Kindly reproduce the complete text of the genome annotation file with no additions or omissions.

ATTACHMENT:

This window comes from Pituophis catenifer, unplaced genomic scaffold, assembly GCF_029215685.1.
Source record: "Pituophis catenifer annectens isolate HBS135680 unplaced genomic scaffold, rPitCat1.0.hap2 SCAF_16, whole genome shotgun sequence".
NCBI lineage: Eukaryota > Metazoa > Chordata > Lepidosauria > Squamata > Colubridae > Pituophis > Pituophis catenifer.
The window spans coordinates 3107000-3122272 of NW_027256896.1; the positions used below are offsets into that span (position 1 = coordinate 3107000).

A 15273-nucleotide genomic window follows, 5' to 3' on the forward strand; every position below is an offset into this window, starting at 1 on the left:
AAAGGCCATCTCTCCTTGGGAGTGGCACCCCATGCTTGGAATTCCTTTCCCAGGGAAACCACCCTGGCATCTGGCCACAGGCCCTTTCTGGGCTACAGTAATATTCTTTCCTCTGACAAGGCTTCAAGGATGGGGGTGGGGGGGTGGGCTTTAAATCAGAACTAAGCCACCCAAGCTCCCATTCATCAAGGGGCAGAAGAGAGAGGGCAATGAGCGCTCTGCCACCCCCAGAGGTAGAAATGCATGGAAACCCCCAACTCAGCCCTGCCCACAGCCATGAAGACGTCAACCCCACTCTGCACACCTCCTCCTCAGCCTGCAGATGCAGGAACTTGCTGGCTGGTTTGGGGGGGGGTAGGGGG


This window comes from Pituophis catenifer, unplaced genomic scaffold, assembly GCF_029215685.1.
Source record: "Pituophis catenifer annectens isolate HBS135680 unplaced genomic scaffold, rPitCat1.0.hap2 SCAF_16, whole genome shotgun sequence".
NCBI lineage: Eukaryota > Metazoa > Chordata > Lepidosauria > Squamata > Colubridae > Pituophis > Pituophis catenifer.
The window spans coordinates 3107000-3122272 of NW_027256896.1; the positions used below are offsets into that span (position 1 = coordinate 3107000).

A 15273-nucleotide genomic window follows, 5' to 3' on the forward strand; every position below is an offset into this window, starting at 1 on the left:
AAAGGCCATCTCTCCTTGGGAGTGGCACCCCATGCTTGGAATTCCTTTCCCAGGGAAACCACCCTGGCATCTGGCCACAGGCCCTTTCTGGGCTACAGTAATATTCTTTCCTCTGACAAGGCTTCAAGGATGGGGGTGGGGGGGTGGGCTTTAAATCAGAACTAAGCCACCCAAGCTCCCATTCATCAAGGGGCAGAAGAGAGAGGGCAATGAGCGCTCTGCCACCCCCAGAGGTAGAAATGCATGGAAACCCCCAACTCAGCCCTGCCCACAGCCATGAAGACGTCAACCCCACTCTGCACACCTCCTCCTCAGCCTGCAGATGCAGGAACTTGCTGGCTGGTTTGGGGGGGGGTAGGGGG